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5 Best Practices for REST-Based Microservices

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5 Best Practices for REST-Based Microservices

Your microservice architecture will be more developer-friendly and resilient if you follow these best practices when designing your architecture.

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In this tutorial, we will discuss five best practices with which you can make your microservice architecture developer-friendly so they can manage and track the error easily.

  1. User-Agent: It is very important to provide a meaningful name in the request header, so if any problem like slowness, huge memory access, or a spike occurs, developers can understand from which microservice this request originated. It is a best practice to provide the logical name/{service id } in the User-Agent property in the Request header. Ex : User-Agent:EmployeeSearchService

  2. API Version Control: In REST-based microservice architecture, one microservice accesses another microservice's resources via API. The API acts as a facade to other microservices. The utmost important part is to write the API in a judicious way so that the API is not changed frequently because other microservices consume it, so any changes in the API method signature break other codes. The irony is, change is inevitable as we don't know the future, so today's business strategy may become old in a few days, so the API must be revamped. As an architect, the main challenge is how to cope with these changes. The answer is maintaining the version. For major changes, you can update the API version and provide notice to your consumers that new version has arrived so they can migrate to the new version within a defined timeframe. In this timeframe, as an API provider, you have to maintain both versions and constantly send important notices to your consumer to migrate their codebase call to the new version, and after that period, you can decommission your old version.

  3. Correlate ID: We know that a business functionality in a microservice architecture is distributed over multiple microservices, so one request from a client internally fans out to many separate requests and it is highly probable that one of the services is slow or down. But as a developer, we need to know how to track which service is slow in the microservice forest, so somehow we need to group the requests logically. It is always a good practice to generate a random UUID for a client request and pass that UUID to every internal request so in a log we can track by the UUID and find the call trace accordingly.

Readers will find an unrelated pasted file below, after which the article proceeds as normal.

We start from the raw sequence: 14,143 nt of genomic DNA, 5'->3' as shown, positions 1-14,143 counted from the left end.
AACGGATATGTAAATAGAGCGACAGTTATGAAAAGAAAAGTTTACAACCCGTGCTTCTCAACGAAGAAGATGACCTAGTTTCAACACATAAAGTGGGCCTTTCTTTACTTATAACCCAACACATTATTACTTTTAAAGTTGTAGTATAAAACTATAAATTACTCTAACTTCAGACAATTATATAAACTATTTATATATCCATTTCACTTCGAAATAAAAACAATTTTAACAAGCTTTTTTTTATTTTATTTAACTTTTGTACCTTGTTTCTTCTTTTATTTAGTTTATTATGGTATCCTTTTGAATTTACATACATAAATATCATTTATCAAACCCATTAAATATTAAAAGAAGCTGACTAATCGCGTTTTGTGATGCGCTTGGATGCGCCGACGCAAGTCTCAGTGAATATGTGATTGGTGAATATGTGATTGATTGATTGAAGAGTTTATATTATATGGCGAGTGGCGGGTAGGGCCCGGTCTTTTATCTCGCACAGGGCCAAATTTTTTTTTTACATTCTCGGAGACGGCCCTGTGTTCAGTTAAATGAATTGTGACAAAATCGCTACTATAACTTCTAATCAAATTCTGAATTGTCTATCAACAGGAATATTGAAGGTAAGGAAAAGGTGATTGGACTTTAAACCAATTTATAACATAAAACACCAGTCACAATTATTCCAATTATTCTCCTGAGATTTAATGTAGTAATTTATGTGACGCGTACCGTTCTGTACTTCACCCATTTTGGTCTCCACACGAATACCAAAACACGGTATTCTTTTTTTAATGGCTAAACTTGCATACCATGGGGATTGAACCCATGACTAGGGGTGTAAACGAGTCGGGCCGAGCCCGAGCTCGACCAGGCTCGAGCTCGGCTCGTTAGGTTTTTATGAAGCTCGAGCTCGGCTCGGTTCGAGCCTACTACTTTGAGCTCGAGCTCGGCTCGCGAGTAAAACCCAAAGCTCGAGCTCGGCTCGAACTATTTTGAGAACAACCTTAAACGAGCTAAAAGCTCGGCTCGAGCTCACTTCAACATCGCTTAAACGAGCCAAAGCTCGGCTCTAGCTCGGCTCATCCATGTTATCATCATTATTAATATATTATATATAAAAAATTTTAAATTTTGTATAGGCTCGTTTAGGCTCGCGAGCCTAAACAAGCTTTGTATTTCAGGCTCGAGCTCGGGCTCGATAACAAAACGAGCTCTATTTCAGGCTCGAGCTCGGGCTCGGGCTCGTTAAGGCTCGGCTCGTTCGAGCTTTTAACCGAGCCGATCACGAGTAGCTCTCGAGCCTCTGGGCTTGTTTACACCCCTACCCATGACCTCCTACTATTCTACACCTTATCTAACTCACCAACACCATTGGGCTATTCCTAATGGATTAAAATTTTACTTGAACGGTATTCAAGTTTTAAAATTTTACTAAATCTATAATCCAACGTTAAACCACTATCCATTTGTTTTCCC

4. ELK Implementation: Microservices are meant for autoscaling, so in a complex business domain, it is very hard to manage log files for microservices. In a system, say there are 50 microservices involved and each has 10 instances; there will be 50*10=500 logs files generated. As a developer, it is not possible to log into each instance and collect logs to investigate an issue, so we need a centralized mechanism where all logs are dumped and we can do some intelligent searching over that log, like finding an error or a particular exception or search by the host, correlate ID, etc. ELK provides this functionality, where E stands for ElasticSearch, L is Logstash, and K is Kibana. ElasticSearch dumps the logs and provides a fuzzy search capability, Logstash is used to collect logs from different sources and transform them, and Kibana is a Graphical User Interface where a developer can search the logs as they need. Alternatively, you can use Splunk or any other opensource framework for centralizing and analyzing the logs.

  5. Resiliency Implementation: As I said earlier, in a microservice architecture, many microservices are involved to complete a business functionality. It is very common that one of the services is not responding, which will stop the whole flow. To handle such a scenario, resiliency is of the utmost importance, and each and every service should implement resiliency to provide a seamless experience to the end user. When a service is not responding for a certain amount of time, there should be a fallback path so users are not waiting for the response, but are immediately notified about the internal problem with a default response. It is the essence of a responsive design.

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Conclusion

When building REST-based microservices, think about two perspectives:

  1. User experience.

  2. Developer perspective.

A user does not like to wait and s/he needs a clear, non-technical message about what is going wrong if an internal problem occurs, so s/he can communicate with the help desk properly. On the other hand, when it's time for support for the microservice, we need the all-important information in the log, as the incident has already happened, and based on the log, we analyze it. Always think about the support perspective while developing a microservice so you can track a flow and get sufficient information from a log.

The State of API Integration Report provides data from the Cloud Elements platform and will help all developers navigate the recent explosion of APIs and the implications of API integrations to work more efficiently in 2017 and beyond.

Topics:
integration ,rest ,microservices ,rest api ,elk stack

Published at DZone with permission of Shamik Mitra, DZone MVB. See the original article here.

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